#55 – The Quadriptych of Death, Part Four: Skeleton Shift

One of the ads that fucking haunts me to this day is a PSA that played on Canadian television back in the 1990s. It featured a woman carrying a pot of boiling oh-shit and slipping, pouring the oh-shit all over herself and subsequently screaming as her skin boils. Stay safe, kids! Speaking of safety, Canada has a bit of a problem with workplace safety. There are approximately 1000 reported deaths on the job every year in Canada, with the word “reported” being very important because the actual number of workplace fatalities could be much, much higher. Indeed, employers are known to suppress workplace injury claims; the numbers could be as much as 50% off because caker business would rather ignore problems than deal with them. Never mind the suppression of evidence though, because in Cakerstan if you can’t see things it means they aren’t real!

The last sentence there is literally true of some of Canada’s most dangerous jobs. Take logging, the most dangerous job in Canada according to the Globe and Mail. It may come as a surprise to the caker meme factory, but most Canadians do not experience any facet of the logging industry directly on a day-to-day basis. Same for the fishing industry. The human truck driver behind the machine isn’t often seen by those driving by (who are hopefully focusing on the road, and the same applies for garbage collection and power line installers. Because these jobs aren’t seen, mitigating the dangers incumbent to the task is left up to caker business.

(S) Pretty much

And how reliable, pray tell, is caker business? Well, here’s an oilsands giant getting fined $10,000(!!!) for failing to use appropriate contractors on their construction projects. What’s that? You think I was missing a few zeroes on that fine? Nope! $10k is apparently good enough recompense for killing two and injuring five!! And who knows what kind of justice came for the people on this list, whose deaths often sound truly horrific. And of course you’ve got a higher chance of injury as a temp worker. Really puts Bill Morneau’s “get used to it” comment into focus, no?

At the very least Canada has decided to do the bare minimum in terms of data collection on labor safety! In 2017! Reading that article reveals the amazing extent to which the federal government has absolved itself of responsibility for Canadian workers. Which leads to amazing efforts like the caker businesses currently over-building Saskatoon failing to enforce proper safety equipment on nearly 50% of construction sites. Manitoba’s punishment for six incidents of workplace danger, including a guy being lit on fire because his employer didn’t bother with basic safety, was a collective $111,000 fine. And speaking of not wanting to take this problem seriously, here’s Newfoundland referring to the worker death probe for a man who fell through a skylight as “completely inadequate“. Across the entire country, only five employers have even gone to prison for their role in destroying lives and families. When your major safety accomplishments include not using a lift that previously killed workers you probably need some kind of intervention. Golly, maybe we could have caught that one sooner?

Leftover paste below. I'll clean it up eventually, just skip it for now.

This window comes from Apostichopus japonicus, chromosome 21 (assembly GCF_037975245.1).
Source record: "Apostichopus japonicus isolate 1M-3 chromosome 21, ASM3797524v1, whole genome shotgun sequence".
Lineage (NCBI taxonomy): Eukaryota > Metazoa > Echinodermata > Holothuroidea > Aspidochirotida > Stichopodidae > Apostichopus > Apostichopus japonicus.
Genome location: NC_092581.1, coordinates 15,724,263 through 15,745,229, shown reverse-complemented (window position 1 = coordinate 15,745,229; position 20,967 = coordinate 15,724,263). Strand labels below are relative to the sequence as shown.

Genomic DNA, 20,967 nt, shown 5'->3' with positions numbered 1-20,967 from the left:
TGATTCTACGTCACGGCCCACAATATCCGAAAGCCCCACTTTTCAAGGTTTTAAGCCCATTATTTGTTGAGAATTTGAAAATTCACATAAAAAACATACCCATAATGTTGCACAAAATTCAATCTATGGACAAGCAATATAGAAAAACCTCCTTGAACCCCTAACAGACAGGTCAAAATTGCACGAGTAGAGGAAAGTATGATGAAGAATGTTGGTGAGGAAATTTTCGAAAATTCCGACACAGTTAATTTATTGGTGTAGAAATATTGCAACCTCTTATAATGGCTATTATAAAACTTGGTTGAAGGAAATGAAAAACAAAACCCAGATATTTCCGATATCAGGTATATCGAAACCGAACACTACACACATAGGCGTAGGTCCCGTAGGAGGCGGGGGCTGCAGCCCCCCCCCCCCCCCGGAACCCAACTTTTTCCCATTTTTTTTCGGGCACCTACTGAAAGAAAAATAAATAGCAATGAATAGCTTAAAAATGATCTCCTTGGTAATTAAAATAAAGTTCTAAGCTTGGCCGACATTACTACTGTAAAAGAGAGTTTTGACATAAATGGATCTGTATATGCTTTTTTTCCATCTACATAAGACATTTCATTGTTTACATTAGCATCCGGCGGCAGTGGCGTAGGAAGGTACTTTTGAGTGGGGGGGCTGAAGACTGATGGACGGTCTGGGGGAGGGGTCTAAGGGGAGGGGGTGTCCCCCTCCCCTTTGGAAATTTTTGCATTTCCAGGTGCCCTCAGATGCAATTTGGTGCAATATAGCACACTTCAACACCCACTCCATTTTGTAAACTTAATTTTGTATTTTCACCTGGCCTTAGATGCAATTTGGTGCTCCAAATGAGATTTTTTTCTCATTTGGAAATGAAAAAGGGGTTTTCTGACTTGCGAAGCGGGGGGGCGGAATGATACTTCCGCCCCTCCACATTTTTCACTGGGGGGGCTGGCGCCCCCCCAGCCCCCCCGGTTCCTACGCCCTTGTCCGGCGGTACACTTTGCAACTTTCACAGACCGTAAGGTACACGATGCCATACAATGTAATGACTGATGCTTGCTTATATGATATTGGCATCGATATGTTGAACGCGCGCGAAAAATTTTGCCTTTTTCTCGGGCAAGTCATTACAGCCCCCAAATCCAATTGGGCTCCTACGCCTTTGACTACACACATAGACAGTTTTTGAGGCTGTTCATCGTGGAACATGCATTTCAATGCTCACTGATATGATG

Even though the 1000/year figure sounds reasonable for a country of 35,000,000, it’s pretty clear that the deaths happen away from public eyes, with limited oversight or even basic care from employers and a governmental system that fails at every turn. With data so unreliable, employers who can bully people into skewing what limited data exists in ways more favorable to the company, a predisposition to treating the most vulnerable workers in Canada with the greatest contempt, and a population that hides problems behind numbers, the story behind showcases a culture of disregard and despair.

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